Updated – 29/05/2016: Videos at the end – must see.
HP is promising to change the way we view and use 3Dp technology. Prosthetics for children and animals, surgical aides, car parts, airplane components, props, art… these are just some of the applications for 3D printing that we have seen so far. But what we have built is nothing compared to the future of this great technology.
3D printing isn’t just about printing out cool new things. With the world beginning to tackle the potential of this exciting technology, there is a positive domino effect that directly relates to our environment and sustainability. Reduction in fossils fuels, material waste and creation of new jobs are just some of the implications of widespread 3D printing.
Let me elaborate.
Shane Wall, Chief Technology Officer at HP, drives the company’s technology vision and strategy, new business incubation and the overall technical and innovation community. One of his roles at HP is to predict and understand socio-economic megatrends that affect where people live and work, and create technology that makes lives better for everyone, all over the world.
One of these trends is mass urbanisation, Shane says. “By 2030, there will be 41 megacities — cities with 10 million or more inhabitants — most of them in Asia. By mid-century more than 70 percent of the world’s population will live in urban areas. This unprecedented human migration will put extreme pressure on the environment and on the urban infrastructure. The world’s economic infrastructure will have to adapt to this new reality.”
3D printing can help be a catalyst for this adaptation. It has the potential to completely reinvent the way the world manufactures things, making them “hyper-global, hyper-local and hyper-fast.”
Shane goes on to explain that the container transport system that carries over 90% of the world’s freight today won’t be enough to carry raw materials and completed products in and out of such dense city centres.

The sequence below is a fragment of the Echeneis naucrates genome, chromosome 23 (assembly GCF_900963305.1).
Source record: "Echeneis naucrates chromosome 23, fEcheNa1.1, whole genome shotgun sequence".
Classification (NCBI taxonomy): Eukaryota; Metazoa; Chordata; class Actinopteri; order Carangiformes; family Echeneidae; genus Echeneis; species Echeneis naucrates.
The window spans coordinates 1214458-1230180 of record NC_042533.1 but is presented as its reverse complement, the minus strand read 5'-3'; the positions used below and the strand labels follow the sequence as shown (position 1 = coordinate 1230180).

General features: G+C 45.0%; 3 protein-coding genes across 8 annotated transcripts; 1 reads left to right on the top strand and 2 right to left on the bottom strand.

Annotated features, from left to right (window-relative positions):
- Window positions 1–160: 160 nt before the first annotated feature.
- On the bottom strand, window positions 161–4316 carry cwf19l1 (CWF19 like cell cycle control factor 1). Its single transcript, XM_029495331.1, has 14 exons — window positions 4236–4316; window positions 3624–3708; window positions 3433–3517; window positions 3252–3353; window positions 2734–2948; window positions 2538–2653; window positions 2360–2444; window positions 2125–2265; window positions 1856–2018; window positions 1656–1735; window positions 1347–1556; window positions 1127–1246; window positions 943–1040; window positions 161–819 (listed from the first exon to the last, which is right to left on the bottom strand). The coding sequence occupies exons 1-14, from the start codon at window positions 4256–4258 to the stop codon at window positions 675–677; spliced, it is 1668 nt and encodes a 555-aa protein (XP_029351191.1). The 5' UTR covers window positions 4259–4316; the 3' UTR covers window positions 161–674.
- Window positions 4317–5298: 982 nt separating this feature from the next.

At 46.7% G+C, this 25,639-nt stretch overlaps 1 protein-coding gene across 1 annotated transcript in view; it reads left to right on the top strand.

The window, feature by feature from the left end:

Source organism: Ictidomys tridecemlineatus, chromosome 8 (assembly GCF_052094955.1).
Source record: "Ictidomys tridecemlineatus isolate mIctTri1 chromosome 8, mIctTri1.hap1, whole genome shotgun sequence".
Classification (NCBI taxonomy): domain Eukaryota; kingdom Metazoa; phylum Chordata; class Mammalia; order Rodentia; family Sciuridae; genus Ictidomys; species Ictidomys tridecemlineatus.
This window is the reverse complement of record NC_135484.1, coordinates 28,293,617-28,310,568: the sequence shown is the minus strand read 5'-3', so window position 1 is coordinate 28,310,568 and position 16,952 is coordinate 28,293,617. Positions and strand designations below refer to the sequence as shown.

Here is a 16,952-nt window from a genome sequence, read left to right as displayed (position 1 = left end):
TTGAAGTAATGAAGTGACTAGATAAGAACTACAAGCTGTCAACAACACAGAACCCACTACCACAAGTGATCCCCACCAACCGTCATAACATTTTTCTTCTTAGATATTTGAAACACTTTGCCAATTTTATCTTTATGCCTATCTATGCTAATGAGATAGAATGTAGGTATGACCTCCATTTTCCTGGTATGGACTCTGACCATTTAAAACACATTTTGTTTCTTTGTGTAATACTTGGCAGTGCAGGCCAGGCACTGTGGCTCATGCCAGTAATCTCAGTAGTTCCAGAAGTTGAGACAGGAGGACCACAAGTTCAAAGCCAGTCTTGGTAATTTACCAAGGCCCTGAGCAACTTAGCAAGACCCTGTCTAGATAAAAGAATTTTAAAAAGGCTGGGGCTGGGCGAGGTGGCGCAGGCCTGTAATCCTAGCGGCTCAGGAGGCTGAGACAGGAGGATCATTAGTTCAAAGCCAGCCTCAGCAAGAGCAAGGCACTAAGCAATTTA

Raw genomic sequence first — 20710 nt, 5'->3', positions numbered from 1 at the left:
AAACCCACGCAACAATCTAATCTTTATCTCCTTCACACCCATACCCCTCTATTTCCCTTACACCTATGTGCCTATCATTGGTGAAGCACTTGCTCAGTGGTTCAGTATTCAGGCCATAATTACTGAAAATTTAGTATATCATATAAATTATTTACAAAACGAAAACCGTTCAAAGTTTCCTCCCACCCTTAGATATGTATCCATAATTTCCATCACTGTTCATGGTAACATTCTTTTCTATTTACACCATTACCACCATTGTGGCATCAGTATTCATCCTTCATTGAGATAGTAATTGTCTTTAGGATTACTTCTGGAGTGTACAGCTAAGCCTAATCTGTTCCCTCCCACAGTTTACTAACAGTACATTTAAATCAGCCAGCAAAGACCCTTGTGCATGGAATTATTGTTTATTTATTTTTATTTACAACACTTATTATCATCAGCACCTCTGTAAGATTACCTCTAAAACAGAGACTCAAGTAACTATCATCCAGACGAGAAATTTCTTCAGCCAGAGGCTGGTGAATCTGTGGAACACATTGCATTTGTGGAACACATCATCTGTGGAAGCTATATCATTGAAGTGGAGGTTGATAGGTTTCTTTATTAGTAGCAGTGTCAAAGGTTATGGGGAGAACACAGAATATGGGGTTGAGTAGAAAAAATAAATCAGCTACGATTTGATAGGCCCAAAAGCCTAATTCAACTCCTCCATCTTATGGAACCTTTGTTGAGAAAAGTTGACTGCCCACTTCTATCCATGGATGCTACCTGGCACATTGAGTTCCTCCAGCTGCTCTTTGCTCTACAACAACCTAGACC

“3D printing enables manufacturing to move closer to the customer. Instead of burning fossil fuels to transport parts and finished products around the world, perfect digital files can be sent to a 3D printer at the speed of light, whether the printer is at a local service bureau or a rural village in Africa. If 3D printing can be brought to scale, it could theoretically decouple energy and CO2 emission from economic activity. According to research, it will reduce carbon footprints for both business and workers which could result in a 5 percent decrease in energy and CO2 emissions from industrial manufacturing by 2025.”
3D printing will gradually shorten and simplify the global supply chain, as it will lessen the need to maintain physical inventories of parts and products, which will free up money and real estate. There will also be less waste as 3D printers only use the materials needed to manufacture products, making it more sustainable.
“The impact on the workforce will be transformative too,” says Shane. “Companies will no longer need to chase low-cost labor and assemble parts in different locations far away from where the products are needed. New job opportunities will be created, and the challenge will be to educate and train a new generation of workers for digital manufacturing jobs.”
Creating the Future
“Our physical and digital worlds are on a collision course to form what we at HP call Blended Reality – a world in which 3D printing and immersive computing platforms will easily take things from the physical world into digital and back again.” It has the potential to unlock the creative potential of every person on the planet.
“Blended Reality breaks down the barriers between imagination and physical reality. It’s about coupling the democratization of design with the democratization of production to usher in what we think will be the next industrial revolution. A 3D transformation is under way, and 3D printing is a part of it.”
These are just some of the broader issues HP are thinking about with the introduction of their Multi Jet Fusion technology printers. To them, 3D printing isn’t just about the technology itself, but changing the way our world operates.